Riding the KTM SM T in the twisties is more about keeping traction and the wheels on the ground than anything else. There is a constant temptation to back the bike into corners, and the pure-street Continental ContiSportAttack tires are happy to oblige. The quick-revving, short-stroke, 75-degree DOHC V-twin has plenty of power down low for wheelies and the radially mounted front Brembos (with ABS that can be disabled) make stoppies a matter of bravery.
This is not to say that the SM T can’t be ridden sensibly. If you keep a steady hand on the throttle, the KTM turns into a hard-charging cut-and-thrust bike in the canyons that is ready to hit warp speed when a straightaway allows.
As we turn north on Bitterwater Road, the rural adventure begins. Initially a two-lane road through some ranches and new solar power farms, the centerline paint fades away and the road becomes cracked and potholed. This is a free-range area through rolling hills with a few blind corners, so be wary of livestock on the road. Along each side, there are the occasional dirt trails and no signs waving us off, so we gingerly tested the off-road prowess of each bike.
Bitterwater Road terminates at the commingling of Highways 46 and 41, which we take eastward past Jack Ranch Cafe, and turn north on Cholame Valley Road, just short of the James Dean Memorial Junction.
Cholame Valley Road starts out straight and deserted, offering the chance to test the high-speed capabilities of the Super Tenere and SM T in private. The Tenere is rock solid at high velocities, and the windscreen makes high touring speeds easier to handle for longer distances. Triple-digit speeds are quickly attained on the SM T, and the larger windscreen keeps you from blowing off the back.
As we head toward the small village of Parkfield, we catch a glimpse of a sign for Parkfield Cemetery Road. That is certainly worth a short side trip to investigate. Taking the unpaved road, which includes a trip through a seasonal river (it is bone dry for us), the two bikes get dirty. Thanks to its ergonomics, the KTM is fine in the dirt, especially since there were no tight turns. The Yamaha thrived and the throttle was twisted fairly hard, giving the suspension a chance to show its stuff. With 7.5 inches of travel at both ends, it sucked up imperfections and G-outs nicely.
Parkfield Cemetery is a rough-hewn but dignified and cared-for resting place for the locals who work the sparsely populated valleys. We reverently noted a marker for Jerry L. Frederick, who left behind a wife at age 59, that tells us “He left the woodpile higher than he found it.” Darlene, now 72, still survives him 14 years later.
Shortly, the intersection of Cholame, Vineyard Canyon, and Parkfield Coalinga Roads is met. A small bridge at the junction takes you across the San Andreas Fault, which separates the North American Plate and the Pacific Plate. Fortunately, we don’t feel any tension building, and continue west on Vineyard Canyon Road.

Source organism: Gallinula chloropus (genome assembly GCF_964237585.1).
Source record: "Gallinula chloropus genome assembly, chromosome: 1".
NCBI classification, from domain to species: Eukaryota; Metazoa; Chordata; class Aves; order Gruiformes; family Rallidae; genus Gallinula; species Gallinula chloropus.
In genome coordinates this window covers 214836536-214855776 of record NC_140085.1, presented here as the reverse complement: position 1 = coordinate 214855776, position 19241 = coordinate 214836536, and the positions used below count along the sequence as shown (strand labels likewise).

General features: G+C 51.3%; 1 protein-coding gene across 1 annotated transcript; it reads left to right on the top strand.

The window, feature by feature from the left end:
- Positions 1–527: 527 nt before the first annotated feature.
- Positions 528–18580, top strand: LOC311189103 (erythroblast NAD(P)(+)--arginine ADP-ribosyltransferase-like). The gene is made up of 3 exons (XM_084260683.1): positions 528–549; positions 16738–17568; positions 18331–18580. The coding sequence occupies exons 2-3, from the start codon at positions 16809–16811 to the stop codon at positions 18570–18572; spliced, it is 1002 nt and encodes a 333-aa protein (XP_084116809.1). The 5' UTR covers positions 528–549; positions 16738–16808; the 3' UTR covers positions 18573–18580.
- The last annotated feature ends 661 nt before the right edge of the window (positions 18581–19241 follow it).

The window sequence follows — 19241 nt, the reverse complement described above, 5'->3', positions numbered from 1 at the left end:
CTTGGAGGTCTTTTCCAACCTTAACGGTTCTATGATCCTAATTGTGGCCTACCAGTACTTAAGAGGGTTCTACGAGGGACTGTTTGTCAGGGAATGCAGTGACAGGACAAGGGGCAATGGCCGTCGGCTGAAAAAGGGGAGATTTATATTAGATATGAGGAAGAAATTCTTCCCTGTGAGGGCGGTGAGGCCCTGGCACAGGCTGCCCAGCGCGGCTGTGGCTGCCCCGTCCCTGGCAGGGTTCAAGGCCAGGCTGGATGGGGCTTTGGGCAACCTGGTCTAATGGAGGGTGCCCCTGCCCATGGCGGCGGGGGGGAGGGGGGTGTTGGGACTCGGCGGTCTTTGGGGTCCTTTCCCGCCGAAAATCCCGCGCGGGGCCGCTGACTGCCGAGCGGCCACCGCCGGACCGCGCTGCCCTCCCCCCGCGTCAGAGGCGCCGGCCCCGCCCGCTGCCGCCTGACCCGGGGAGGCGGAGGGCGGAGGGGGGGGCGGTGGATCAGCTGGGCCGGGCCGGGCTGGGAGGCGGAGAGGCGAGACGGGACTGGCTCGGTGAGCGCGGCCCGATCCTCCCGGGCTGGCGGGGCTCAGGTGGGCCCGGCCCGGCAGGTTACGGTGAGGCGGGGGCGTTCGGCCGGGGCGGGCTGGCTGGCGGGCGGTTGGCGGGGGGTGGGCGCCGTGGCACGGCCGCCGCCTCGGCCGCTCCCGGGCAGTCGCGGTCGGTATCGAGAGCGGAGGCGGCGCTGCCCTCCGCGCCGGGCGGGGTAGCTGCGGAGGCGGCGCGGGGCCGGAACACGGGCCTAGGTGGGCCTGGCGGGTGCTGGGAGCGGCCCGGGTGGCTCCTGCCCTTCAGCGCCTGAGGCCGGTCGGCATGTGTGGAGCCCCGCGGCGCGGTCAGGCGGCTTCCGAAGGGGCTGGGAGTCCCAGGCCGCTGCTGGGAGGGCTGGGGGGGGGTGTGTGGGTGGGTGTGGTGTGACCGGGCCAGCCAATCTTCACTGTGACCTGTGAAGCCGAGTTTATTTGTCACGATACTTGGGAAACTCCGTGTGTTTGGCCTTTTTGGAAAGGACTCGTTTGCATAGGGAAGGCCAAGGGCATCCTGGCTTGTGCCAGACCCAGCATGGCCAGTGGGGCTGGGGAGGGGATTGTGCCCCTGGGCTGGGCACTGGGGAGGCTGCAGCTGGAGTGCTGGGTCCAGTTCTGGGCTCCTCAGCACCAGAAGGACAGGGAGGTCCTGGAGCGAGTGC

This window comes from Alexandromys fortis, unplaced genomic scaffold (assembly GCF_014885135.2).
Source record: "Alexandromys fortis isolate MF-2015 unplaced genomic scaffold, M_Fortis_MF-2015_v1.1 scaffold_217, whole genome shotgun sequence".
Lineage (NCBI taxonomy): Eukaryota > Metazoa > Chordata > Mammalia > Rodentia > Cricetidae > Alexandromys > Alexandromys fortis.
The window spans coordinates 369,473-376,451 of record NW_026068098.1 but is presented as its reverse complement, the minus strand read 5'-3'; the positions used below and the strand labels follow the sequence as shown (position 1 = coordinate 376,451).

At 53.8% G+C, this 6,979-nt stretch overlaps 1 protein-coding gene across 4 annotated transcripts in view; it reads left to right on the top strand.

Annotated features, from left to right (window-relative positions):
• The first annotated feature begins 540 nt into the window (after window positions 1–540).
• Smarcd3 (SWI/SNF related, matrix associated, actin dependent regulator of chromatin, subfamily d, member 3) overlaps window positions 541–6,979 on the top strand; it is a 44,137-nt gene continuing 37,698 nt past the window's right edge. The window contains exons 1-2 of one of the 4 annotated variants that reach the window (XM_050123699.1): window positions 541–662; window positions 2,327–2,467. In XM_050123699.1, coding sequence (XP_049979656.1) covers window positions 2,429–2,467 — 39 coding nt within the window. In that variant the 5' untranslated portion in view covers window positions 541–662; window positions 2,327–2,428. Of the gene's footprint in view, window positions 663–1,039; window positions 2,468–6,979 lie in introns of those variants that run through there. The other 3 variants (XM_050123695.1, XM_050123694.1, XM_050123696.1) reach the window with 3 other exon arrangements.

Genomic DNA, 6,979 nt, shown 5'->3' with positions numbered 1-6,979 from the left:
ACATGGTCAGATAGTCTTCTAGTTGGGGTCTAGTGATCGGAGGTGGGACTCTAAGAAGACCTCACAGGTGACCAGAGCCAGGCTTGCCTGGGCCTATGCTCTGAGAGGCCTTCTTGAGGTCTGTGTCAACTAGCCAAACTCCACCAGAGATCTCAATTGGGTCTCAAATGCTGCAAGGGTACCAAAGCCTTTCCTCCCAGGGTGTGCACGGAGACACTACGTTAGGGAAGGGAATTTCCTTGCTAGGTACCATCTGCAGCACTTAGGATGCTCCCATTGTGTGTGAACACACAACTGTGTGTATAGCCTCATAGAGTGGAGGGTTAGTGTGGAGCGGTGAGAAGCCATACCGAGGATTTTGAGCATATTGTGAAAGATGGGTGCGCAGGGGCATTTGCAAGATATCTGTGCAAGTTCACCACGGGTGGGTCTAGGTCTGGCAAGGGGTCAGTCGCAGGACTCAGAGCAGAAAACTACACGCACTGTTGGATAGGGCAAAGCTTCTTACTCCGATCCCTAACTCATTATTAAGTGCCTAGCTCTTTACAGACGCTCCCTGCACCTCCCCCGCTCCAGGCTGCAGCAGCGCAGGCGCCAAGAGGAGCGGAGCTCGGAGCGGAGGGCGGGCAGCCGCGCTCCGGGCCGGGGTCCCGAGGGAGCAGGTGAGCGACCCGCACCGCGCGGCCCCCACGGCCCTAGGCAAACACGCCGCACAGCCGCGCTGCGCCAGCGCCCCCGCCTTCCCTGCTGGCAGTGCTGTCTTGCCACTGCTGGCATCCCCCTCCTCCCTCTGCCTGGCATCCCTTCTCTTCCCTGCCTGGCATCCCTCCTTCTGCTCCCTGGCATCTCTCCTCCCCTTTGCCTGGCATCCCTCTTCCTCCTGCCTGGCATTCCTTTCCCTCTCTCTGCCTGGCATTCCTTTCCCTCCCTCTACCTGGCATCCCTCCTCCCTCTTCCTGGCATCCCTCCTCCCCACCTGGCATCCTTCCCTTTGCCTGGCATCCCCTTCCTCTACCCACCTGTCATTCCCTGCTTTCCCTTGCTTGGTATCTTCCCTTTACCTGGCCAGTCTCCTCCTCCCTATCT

On a fast swooping no-centerline road though more rolling hills and past the occasional farm or ranch, both bikes are simply pure fun. You can go as fast as you dare, or just enjoy the scenery unfolding around you. The road widens as it approaches San Miguel, just north of Paso Robles (yes, we made a 116-mile loop) where we eat lunch at the unassuming and delectable Dos Padres Mexican restaurant.
Gassing up in San Miguel is mandatory. Inside the triangle of towns, there are no gas stations. If you run out of fuel, you will also have no cell service to call for help. Eventually, a vehicle will pass by, and you will have to hope they are inclined to assist you in some way. Plan carefully.
Heading toward King City the fun way, we take Indian Valley and Peach Tree Roads to the north. Again, there is no centerline, questionable pavement quality, and almost no traffic. The roads are barely wider than a lane, though they hug the side of the valley and give you a decent view ahead, most of the time.
The chatter on the Scala Rider G9 communication units that we had on our helmets was constant. We have them as early warning devices for each other, but the more common use is picking out points of interest that the other rider might miss. Understatedly scenic, these roads are stand out places to ride a narrow path free from traffic.
Peach Tree Road eventually widens and improves, becoming Highway 25 at the junction with Highway 198. Just as Highway 25 becomes the more familiar Airline Highway, we peel off to the west on Lonoak Road, which takes us into King City. On cue, Lonoak sheds the centerline, the pavement gets rough and fellow travelers disappear.
A fast ride down a sweeping canyon rewards us with a straight shot through vast agricultural fields to King City. Where Paso Robles has gentlemen’s vineyards, King City is home to growing food – pretty much all you need to make a delicious salad.